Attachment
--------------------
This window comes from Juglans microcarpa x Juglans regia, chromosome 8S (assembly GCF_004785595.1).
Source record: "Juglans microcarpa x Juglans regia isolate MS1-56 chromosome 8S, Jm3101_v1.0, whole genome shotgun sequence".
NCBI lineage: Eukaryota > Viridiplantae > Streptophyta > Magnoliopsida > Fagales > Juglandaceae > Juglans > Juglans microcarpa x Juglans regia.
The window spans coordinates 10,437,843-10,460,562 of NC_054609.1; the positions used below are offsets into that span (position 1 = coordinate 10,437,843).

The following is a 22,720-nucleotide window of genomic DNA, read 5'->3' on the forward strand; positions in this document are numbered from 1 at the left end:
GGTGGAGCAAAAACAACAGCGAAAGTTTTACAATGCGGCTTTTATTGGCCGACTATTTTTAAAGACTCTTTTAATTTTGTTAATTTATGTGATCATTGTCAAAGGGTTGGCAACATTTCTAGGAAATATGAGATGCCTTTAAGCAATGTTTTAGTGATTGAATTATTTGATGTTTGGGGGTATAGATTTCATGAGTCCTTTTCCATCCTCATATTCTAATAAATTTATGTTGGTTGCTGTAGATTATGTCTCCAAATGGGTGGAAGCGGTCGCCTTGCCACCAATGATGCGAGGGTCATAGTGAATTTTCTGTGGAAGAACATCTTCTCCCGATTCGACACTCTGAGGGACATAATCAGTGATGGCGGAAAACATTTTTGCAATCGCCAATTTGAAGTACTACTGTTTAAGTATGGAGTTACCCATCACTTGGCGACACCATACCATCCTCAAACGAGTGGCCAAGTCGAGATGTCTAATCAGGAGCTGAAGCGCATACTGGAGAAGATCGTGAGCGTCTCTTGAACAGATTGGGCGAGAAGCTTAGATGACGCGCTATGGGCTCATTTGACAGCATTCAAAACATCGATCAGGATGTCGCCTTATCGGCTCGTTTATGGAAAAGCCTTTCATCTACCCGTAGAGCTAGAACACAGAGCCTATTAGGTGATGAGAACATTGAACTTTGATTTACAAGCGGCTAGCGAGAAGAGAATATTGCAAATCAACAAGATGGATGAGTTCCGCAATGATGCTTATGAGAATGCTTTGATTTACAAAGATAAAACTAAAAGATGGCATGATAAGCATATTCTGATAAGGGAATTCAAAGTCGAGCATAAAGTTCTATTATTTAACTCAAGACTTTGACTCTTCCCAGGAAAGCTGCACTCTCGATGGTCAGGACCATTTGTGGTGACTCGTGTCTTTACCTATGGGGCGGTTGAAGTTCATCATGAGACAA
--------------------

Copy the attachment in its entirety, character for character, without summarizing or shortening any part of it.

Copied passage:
This window comes from Juglans microcarpa x Juglans regia, chromosome 8S (assembly GCF_004785595.1).
Source record: "Juglans microcarpa x Juglans regia isolate MS1-56 chromosome 8S, Jm3101_v1.0, whole genome shotgun sequence".
NCBI lineage: Eukaryota > Viridiplantae > Streptophyta > Magnoliopsida > Fagales > Juglandaceae > Juglans > Juglans microcarpa x Juglans regia.
The window spans coordinates 10,437,843-10,460,562 of NC_054609.1; the positions used below are offsets into that span (position 1 = coordinate 10,437,843).

The following is a 22,720-nucleotide window of genomic DNA, read 5'->3' on the forward strand; positions in this document are numbered from 1 at the left end:
GGTGGAGCAAAAACAACAGCGAAAGTTTTACAATGCGGCTTTTATTGGCCGACTATTTTTAAAGACTCTTTTAATTTTGTTAATTTATGTGATCATTGTCAAAGGGTTGGCAACATTTCTAGGAAATATGAGATGCCTTTAAGCAATGTTTTAGTGATTGAATTATTTGATGTTTGGGGGTATAGATTTCATGAGTCCTTTTCCATCCTCATATTCTAATAAATTTATGTTGGTTGCTGTAGATTATGTCTCCAAATGGGTGGAAGCGGTCGCCTTGCCACCAATGATGCGAGGGTCATAGTGAATTTTCTGTGGAAGAACATCTTCTCCCGATTCGACACTCTGAGGGACATAATCAGTGATGGCGGAAAACATTTTTGCAATCGCCAATTTGAAGTACTACTGTTTAAGTATGGAGTTACCCATCACTTGGCGACACCATACCATCCTCAAACGAGTGGCCAAGTCGAGATGTCTAATCAGGAGCTGAAGCGCATACTGGAGAAGATCGTGAGCGTCTCTTGAACAGATTGGGCGAGAAGCTTAGATGACGCGCTATGGGCTCATTTGACAGCATTCAAAACATCGATCAGGATGTCGCCTTATCGGCTCGTTTATGGAAAAGCCTTTCATCTACCCGTAGAGCTAGAACACAGAGCCTATTAGGTGATGAGAACATTGAACTTTGATTTACAAGCGGCTAGCGAGAAGAGAATATTGCAAATCAACAAGATGGATGAGTTCCGCAATGATGCTTATGAGAATGCTTTGATTTACAAAGATAAAACTAAAAGATGGCATGATAAGCATATTCTGATAAGGGAATTCAAAGTCGAGCATAAAGTTCTATTATTTAACTCAAGACTTTGACTCTTCCCAGGAAAGCTGCACTCTCGATGGTCAGGACCATTTGTGGTGACTCGTGTCTTTACCTATGGGGCGGTTGAAGTTCATCATGAGACAA